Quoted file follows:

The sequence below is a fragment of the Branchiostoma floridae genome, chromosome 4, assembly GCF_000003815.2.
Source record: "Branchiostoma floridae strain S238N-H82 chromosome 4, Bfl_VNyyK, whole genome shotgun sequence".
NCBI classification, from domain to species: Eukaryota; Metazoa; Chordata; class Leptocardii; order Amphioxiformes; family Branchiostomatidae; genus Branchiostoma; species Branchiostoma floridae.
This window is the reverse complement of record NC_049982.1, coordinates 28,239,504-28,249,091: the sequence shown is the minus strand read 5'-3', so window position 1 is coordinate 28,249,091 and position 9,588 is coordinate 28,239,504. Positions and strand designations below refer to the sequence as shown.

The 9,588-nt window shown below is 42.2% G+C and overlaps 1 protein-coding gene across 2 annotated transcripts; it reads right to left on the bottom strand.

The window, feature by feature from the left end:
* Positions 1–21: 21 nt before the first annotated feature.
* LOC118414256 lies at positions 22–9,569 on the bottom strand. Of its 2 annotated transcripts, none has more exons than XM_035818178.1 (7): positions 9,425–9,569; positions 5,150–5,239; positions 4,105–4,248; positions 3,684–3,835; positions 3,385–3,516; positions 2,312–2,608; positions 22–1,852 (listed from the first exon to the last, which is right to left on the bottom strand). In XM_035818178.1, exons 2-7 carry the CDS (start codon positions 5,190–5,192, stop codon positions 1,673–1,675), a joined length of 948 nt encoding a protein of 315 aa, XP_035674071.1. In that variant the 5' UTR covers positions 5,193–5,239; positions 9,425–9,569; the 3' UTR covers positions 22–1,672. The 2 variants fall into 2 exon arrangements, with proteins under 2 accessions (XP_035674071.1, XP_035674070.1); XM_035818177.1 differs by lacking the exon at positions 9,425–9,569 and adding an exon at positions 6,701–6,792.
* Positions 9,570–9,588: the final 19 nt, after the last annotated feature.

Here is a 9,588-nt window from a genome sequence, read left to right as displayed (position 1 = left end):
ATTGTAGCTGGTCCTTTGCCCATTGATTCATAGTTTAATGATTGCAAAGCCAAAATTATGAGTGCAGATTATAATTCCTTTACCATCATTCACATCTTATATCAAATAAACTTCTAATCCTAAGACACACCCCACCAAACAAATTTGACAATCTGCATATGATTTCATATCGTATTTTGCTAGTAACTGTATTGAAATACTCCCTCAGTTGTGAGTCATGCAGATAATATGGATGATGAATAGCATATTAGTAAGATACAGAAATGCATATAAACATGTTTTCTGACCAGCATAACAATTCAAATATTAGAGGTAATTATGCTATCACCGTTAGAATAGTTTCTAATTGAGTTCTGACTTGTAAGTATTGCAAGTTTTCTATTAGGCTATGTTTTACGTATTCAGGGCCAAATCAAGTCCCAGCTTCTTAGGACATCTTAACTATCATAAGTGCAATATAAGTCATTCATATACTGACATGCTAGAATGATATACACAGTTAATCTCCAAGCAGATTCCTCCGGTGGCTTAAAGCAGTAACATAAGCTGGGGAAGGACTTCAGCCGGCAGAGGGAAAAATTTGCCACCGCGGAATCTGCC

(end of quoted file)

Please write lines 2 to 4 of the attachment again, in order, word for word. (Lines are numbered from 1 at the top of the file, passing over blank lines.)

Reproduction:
Source record: "Branchiostoma floridae strain S238N-H82 chromosome 4, Bfl_VNyyK, whole genome shotgun sequence".
NCBI classification, from domain to species: Eukaryota; Metazoa; Chordata; class Leptocardii; order Amphioxiformes; family Branchiostomatidae; genus Branchiostoma; species Branchiostoma floridae.
This window is the reverse complement of record NC_049982.1, coordinates 28,239,504-28,249,091: the sequence shown is the minus strand read 5'-3', so window position 1 is coordinate 28,249,091 and position 9,588 is coordinate 28,239,504. Positions and strand designations below refer to the sequence as shown.